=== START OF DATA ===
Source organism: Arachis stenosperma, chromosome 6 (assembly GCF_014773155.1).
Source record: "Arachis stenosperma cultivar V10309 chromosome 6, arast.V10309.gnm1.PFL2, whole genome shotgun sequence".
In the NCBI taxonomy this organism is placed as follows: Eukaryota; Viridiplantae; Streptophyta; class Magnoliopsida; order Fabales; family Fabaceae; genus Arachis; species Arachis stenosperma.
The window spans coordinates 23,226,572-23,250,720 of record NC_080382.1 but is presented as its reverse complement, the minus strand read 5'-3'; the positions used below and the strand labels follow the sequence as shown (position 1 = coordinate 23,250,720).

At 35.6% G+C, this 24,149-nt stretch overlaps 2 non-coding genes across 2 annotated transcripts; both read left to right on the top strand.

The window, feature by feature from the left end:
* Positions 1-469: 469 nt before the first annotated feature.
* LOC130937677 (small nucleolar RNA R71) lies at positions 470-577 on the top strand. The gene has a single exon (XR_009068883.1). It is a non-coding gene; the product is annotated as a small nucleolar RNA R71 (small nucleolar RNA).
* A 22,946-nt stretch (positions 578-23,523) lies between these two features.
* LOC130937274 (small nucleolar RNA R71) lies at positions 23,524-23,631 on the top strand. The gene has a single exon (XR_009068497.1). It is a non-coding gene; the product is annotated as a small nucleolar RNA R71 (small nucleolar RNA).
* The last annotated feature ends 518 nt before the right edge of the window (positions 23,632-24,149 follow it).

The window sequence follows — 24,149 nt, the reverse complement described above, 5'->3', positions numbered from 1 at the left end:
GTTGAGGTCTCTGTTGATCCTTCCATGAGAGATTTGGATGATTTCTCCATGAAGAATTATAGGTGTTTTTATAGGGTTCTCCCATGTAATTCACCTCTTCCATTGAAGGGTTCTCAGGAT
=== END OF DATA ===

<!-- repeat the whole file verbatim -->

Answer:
Source organism: Arachis stenosperma, chromosome 6 (assembly GCF_014773155.1).
Source record: "Arachis stenosperma cultivar V10309 chromosome 6, arast.V10309.gnm1.PFL2, whole genome shotgun sequence".
In the NCBI taxonomy this organism is placed as follows: Eukaryota; Viridiplantae; Streptophyta; class Magnoliopsida; order Fabales; family Fabaceae; genus Arachis; species Arachis stenosperma.
The window spans coordinates 23,226,572-23,250,720 of record NC_080382.1 but is presented as its reverse complement, the minus strand read 5'-3'; the positions used below and the strand labels follow the sequence as shown (position 1 = coordinate 23,250,720).

At 35.6% G+C, this 24,149-nt stretch overlaps 2 non-coding genes across 2 annotated transcripts; both read left to right on the top strand.

The window, feature by feature from the left end:
* Positions 1-469: 469 nt before the first annotated feature.
* LOC130937677 (small nucleolar RNA R71) lies at positions 470-577 on the top strand. The gene has a single exon (XR_009068883.1). It is a non-coding gene; the product is annotated as a small nucleolar RNA R71 (small nucleolar RNA).
* A 22,946-nt stretch (positions 578-23,523) lies between these two features.
* LOC130937274 (small nucleolar RNA R71) lies at positions 23,524-23,631 on the top strand. The gene has a single exon (XR_009068497.1). It is a non-coding gene; the product is annotated as a small nucleolar RNA R71 (small nucleolar RNA).
* The last annotated feature ends 518 nt before the right edge of the window (positions 23,632-24,149 follow it).

The window sequence follows — 24,149 nt, the reverse complement described above, 5'->3', positions numbered from 1 at the left end:
GTTGAGGTCTCTGTTGATCCTTCCATGAGAGATTTGGATGATTTCTCCATGAAGAATTATAGGTGTTTTTATAGGGTTCTCCCATGTAATTCACCTCTTCCATTGAAGGGTTCTCAGGAT